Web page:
On the ethical life

Newcastle upon Tyne: Cambridge Scholars Press (2009)
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Abstract

The question of the ethical life is arguably one of the most compelling, and urgent, questions of our time. As Peter Singer, among others, has pointed out, almost 10 million children die each year due to poverty, some of whom would not die if the amount of aid that we now offer increases significantly. As Singer has also pointed out, the exploitation of human beings and other animals is a major ethical and practical concern. There can be little reasonable doubt that pain and suffering abound, in the world today, due to many causes such as poverty, disease, environmental degradation and destruction and anthropocentrism among others, just as there can be little reasonable doubt that some of the pain and suffering is preventable. So, what does it mean to live ethically today? Does it mean taking the point of view of the universe, as Sidgwick put it, memorably, rather than a narrow anthropocentric or speciesist view? Does it mean living in accordance with duties or obligations, or in light of recognised virtues, or with the minimisation of pain and suffering primarily in mind? Does it entail a consideration of the interests of other species and a rejection of the principle of the sanctity of human life? Does it mean not eating animals when other healthy alternatives are available, especially when those animals have been treated in ways that are inconsistent with their interests, whatever they may be? Does it mean taking active steps to reduce poverty on our part on a day to day basis? Is ethics exhausted in some sense today? And if we could reach some consensus on these questions, what difference would the ethical life make? Some argue that speciesism and the exploitation of human beings and other animals might diminish; that pain and suffering, especially gratuitous pain and suffering, would decrease, or at the very least, not increase; or that we will become more aware of the limitations of things such as "the traditional ethic of the sanctity of life", as Singer calls it. Some argue that the ethical life is closely related to a life of relationships, reflection and deliberation, all of which deepen our understanding and enrich us personally. Others argue that the ethical life is closely related to our search for a meaningful life - that the ethical life can help us to find meaning in a world in which "meaning", defined broadly, can seem elusive, enigmatic or unsubstantial. These and related issues and questions are explored in this collection, which illustrates the relevance, vitality and dynamism of ethics today.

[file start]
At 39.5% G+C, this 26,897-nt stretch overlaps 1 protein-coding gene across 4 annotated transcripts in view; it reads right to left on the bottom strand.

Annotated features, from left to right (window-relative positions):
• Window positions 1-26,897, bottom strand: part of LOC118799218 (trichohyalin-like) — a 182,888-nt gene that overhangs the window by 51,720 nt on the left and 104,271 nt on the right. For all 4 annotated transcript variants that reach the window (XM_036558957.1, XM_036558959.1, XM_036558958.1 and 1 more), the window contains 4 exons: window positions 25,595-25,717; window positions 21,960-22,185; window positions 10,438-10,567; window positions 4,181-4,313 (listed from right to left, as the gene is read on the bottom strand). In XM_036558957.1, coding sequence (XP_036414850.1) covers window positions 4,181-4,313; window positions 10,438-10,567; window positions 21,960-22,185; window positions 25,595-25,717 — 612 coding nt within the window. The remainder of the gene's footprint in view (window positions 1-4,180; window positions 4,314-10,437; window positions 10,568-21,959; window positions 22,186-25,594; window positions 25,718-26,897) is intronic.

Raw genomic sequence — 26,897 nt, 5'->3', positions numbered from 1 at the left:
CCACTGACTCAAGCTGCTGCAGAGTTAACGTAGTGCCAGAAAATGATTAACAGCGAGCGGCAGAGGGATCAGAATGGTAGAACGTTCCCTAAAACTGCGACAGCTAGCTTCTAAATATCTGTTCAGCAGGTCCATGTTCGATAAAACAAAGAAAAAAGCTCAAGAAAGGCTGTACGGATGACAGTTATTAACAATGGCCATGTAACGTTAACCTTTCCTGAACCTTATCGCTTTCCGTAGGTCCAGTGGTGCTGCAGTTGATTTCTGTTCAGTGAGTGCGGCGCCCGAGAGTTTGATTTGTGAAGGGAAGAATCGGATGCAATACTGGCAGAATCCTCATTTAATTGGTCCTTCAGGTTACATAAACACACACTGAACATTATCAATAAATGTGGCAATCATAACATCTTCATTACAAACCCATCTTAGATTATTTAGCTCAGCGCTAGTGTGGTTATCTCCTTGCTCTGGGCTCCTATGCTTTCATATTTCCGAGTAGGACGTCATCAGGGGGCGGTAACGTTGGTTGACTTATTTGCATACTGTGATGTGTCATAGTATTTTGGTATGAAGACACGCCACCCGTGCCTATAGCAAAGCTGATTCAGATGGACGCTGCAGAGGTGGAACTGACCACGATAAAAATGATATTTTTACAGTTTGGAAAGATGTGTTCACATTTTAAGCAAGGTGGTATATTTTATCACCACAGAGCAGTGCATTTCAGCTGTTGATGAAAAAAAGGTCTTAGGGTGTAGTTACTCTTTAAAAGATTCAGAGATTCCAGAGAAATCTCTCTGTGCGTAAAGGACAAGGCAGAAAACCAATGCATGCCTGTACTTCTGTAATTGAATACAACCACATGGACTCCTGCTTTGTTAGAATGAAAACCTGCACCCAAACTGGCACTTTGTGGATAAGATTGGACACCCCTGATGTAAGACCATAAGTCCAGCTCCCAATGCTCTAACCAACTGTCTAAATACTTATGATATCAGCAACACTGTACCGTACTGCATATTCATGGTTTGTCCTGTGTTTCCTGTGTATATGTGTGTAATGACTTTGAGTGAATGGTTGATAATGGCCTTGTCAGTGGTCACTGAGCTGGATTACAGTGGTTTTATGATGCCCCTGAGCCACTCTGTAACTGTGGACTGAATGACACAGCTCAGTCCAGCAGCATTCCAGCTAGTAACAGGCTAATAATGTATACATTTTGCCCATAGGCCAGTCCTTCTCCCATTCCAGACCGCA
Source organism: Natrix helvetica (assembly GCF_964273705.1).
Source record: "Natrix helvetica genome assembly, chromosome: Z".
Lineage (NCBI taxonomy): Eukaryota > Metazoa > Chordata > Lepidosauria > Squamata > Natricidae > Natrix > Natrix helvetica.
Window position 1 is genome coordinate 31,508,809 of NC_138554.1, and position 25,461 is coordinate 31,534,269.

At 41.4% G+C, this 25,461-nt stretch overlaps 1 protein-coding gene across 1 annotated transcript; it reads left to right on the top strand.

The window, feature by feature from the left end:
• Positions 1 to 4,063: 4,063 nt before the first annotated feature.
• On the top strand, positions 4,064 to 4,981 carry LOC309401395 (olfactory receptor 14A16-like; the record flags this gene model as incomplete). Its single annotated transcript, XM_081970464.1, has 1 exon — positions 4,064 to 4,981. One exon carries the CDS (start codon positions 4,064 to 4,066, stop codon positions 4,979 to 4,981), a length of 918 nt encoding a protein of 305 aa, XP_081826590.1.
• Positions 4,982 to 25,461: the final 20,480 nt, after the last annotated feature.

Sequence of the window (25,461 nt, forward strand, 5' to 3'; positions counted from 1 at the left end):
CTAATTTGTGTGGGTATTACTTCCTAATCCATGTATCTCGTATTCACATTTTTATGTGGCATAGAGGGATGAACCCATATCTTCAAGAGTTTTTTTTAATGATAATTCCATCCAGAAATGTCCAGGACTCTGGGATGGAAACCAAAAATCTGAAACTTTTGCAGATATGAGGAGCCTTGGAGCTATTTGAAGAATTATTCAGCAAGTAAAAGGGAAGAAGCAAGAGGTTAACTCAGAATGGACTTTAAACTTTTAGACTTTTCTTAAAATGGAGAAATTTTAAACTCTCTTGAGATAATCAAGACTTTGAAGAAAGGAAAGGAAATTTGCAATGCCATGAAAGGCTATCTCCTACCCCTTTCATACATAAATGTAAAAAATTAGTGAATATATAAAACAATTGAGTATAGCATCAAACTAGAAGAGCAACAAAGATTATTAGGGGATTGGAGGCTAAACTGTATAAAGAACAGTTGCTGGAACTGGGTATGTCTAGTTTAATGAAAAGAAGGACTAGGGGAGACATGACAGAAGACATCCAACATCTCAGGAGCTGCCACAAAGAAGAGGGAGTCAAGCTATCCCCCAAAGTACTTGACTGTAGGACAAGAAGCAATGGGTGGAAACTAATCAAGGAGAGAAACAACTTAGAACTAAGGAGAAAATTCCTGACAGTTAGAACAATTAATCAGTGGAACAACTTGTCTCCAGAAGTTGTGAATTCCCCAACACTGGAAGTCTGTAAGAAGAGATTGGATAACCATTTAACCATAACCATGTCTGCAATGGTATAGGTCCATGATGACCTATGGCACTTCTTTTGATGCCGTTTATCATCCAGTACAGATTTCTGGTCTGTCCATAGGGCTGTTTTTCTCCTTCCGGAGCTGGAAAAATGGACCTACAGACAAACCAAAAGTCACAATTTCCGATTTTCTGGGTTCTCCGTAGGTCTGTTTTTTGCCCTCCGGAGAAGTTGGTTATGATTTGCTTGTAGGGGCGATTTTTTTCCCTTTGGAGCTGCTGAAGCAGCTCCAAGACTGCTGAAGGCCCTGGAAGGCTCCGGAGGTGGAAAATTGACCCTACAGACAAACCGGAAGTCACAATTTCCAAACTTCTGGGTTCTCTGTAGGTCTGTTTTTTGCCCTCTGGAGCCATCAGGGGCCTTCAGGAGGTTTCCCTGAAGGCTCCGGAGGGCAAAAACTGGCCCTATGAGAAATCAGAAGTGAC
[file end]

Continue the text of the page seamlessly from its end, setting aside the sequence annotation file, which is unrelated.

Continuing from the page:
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Raymond Aaron Younis
Lincoln College Oxford

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